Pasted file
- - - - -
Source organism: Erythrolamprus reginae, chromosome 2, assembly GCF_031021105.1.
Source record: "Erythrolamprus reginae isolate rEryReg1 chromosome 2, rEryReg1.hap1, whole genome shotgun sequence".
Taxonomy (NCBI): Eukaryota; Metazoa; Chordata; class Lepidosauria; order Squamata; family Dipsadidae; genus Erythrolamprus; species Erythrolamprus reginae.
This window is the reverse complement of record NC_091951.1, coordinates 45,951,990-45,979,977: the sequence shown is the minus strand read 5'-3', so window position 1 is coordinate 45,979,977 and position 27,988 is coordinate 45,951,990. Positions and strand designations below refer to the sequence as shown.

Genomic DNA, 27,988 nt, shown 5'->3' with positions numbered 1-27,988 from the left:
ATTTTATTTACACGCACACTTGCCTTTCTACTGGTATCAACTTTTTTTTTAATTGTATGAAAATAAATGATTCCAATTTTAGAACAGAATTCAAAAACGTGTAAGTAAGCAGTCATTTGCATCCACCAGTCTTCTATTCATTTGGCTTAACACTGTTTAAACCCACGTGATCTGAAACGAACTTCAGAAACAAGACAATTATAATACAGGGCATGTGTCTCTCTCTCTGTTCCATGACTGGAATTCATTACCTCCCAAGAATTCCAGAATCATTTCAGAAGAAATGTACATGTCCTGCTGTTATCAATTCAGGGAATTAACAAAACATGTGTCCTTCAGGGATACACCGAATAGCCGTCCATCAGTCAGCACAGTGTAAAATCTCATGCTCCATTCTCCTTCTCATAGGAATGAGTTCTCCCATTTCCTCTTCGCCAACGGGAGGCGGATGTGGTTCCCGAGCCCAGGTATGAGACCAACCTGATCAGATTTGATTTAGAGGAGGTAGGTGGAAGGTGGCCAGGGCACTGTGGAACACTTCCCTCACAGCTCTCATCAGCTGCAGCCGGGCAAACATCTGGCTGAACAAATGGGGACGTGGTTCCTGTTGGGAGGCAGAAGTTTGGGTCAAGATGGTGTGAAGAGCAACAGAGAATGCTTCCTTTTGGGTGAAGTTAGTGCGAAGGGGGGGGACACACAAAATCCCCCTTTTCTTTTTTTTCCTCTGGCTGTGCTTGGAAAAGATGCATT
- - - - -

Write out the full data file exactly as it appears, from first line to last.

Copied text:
Source organism: Erythrolamprus reginae, chromosome 2, assembly GCF_031021105.1.
Source record: "Erythrolamprus reginae isolate rEryReg1 chromosome 2, rEryReg1.hap1, whole genome shotgun sequence".
Taxonomy (NCBI): Eukaryota; Metazoa; Chordata; class Lepidosauria; order Squamata; family Dipsadidae; genus Erythrolamprus; species Erythrolamprus reginae.
This window is the reverse complement of record NC_091951.1, coordinates 45,951,990-45,979,977: the sequence shown is the minus strand read 5'-3', so window position 1 is coordinate 45,979,977 and position 27,988 is coordinate 45,951,990. Positions and strand designations below refer to the sequence as shown.

Genomic DNA, 27,988 nt, shown 5'->3' with positions numbered 1-27,988 from the left:
ATTTTATTTACACGCACACTTGCCTTTCTACTGGTATCAACTTTTTTTTTAATTGTATGAAAATAAATGATTCCAATTTTAGAACAGAATTCAAAAACGTGTAAGTAAGCAGTCATTTGCATCCACCAGTCTTCTATTCATTTGGCTTAACACTGTTTAAACCCACGTGATCTGAAACGAACTTCAGAAACAAGACAATTATAATACAGGGCATGTGTCTCTCTCTCTGTTCCATGACTGGAATTCATTACCTCCCAAGAATTCCAGAATCATTTCAGAAGAAATGTACATGTCCTGCTGTTATCAATTCAGGGAATTAACAAAACATGTGTCCTTCAGGGATACACCGAATAGCCGTCCATCAGTCAGCACAGTGTAAAATCTCATGCTCCATTCTCCTTCTCATAGGAATGAGTTCTCCCATTTCCTCTTCGCCAACGGGAGGCGGATGTGGTTCCCGAGCCCAGGTATGAGACCAACCTGATCAGATTTGATTTAGAGGAGGTAGGTGGAAGGTGGCCAGGGCACTGTGGAACACTTCCCTCACAGCTCTCATCAGCTGCAGCCGGGCAAACATCTGGCTGAACAAATGGGGACGTGGTTCCTGTTGGGAGGCAGAAGTTTGGGTCAAGATGGTGTGAAGAGCAACAGAGAATGCTTCCTTTTGGGTGAAGTTAGTGCGAAGGGGGGGGACACACAAAATCCCCCTTTTCTTTTTTTTCCTCTGGCTGTGCTTGGAAAAGATGCATT